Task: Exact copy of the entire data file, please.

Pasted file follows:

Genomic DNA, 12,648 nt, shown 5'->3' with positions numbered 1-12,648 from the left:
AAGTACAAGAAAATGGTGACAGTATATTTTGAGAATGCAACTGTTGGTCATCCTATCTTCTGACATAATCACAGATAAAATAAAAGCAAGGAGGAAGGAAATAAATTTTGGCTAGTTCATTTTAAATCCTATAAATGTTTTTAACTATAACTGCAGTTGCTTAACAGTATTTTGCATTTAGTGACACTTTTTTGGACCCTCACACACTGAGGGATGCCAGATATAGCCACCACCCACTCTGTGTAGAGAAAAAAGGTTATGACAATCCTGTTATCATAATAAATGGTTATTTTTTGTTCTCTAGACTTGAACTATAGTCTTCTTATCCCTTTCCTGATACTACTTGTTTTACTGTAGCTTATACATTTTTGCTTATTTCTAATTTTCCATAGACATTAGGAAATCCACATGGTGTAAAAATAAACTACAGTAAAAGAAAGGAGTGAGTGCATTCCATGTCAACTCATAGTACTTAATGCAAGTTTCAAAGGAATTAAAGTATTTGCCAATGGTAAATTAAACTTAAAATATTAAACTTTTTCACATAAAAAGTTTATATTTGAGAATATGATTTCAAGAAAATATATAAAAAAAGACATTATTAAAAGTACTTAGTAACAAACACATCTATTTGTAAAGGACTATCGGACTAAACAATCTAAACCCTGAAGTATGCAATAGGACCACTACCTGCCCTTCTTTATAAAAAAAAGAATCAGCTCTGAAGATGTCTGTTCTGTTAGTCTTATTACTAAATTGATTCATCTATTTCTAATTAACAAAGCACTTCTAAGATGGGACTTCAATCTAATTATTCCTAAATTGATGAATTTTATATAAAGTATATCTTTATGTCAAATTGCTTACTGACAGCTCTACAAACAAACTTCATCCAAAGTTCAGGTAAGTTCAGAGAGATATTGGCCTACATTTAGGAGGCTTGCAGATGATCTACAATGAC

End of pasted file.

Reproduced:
Genomic DNA, 12,648 nt, shown 5'->3' with positions numbered 1-12,648 from the left:
AAGTACAAGAAAATGGTGACAGTATATTTTGAGAATGCAACTGTTGGTCATCCTATCTTCTGACATAATCACAGATAAAATAAAAGCAAGGAGGAAGGAAATAAATTTTGGCTAGTTCATTTTAAATCCTATAAATGTTTTTAACTATAACTGCAGTTGCTTAACAGTATTTTGCATTTAGTGACACTTTTTTGGACCCTCACACACTGAGGGATGCCAGATATAGCCACCACCCACTCTGTGTAGAGAAAAAAGGTTATGACAATCCTGTTATCATAATAAATGGTTATTTTTTGTTCTCTAGACTTGAACTATAGTCTTCTTATCCCTTTCCTGATACTACTTGTTTTACTGTAGCTTATACATTTTTGCTTATTTCTAATTTTCCATAGACATTAGGAAATCCACATGGTGTAAAAATAAACTACAGTAAAAGAAAGGAGTGAGTGCATTCCATGTCAACTCATAGTACTTAATGCAAGTTTCAAAGGAATTAAAGTATTTGCCAATGGTAAATTAAACTTAAAATATTAAACTTTTTCACATAAAAAGTTTATATTTGAGAATATGATTTCAAGAAAATATATAAAAAAAGACATTATTAAAAGTACTTAGTAACAAACACATCTATTTGTAAAGGACTATCGGACTAAACAATCTAAACCCTGAAGTATGCAATAGGACCACTACCTGCCCTTCTTTATAAAAAAAAGAATCAGCTCTGAAGATGTCTGTTCTGTTAGTCTTATTACTAAATTGATTCATCTATTTCTAATTAACAAAGCACTTCTAAGATGGGACTTCAATCTAATTATTCCTAAATTGATGAATTTTATATAAAGTATATCTTTATGTCAAATTGCTTACTGACAGCTCTACAAACAAACTTCATCCAAAGTTCAGGTAAGTTCAGAGAGATATTGGCCTACATTTAGGAGGCTTGCAGATGATCTACAATGAC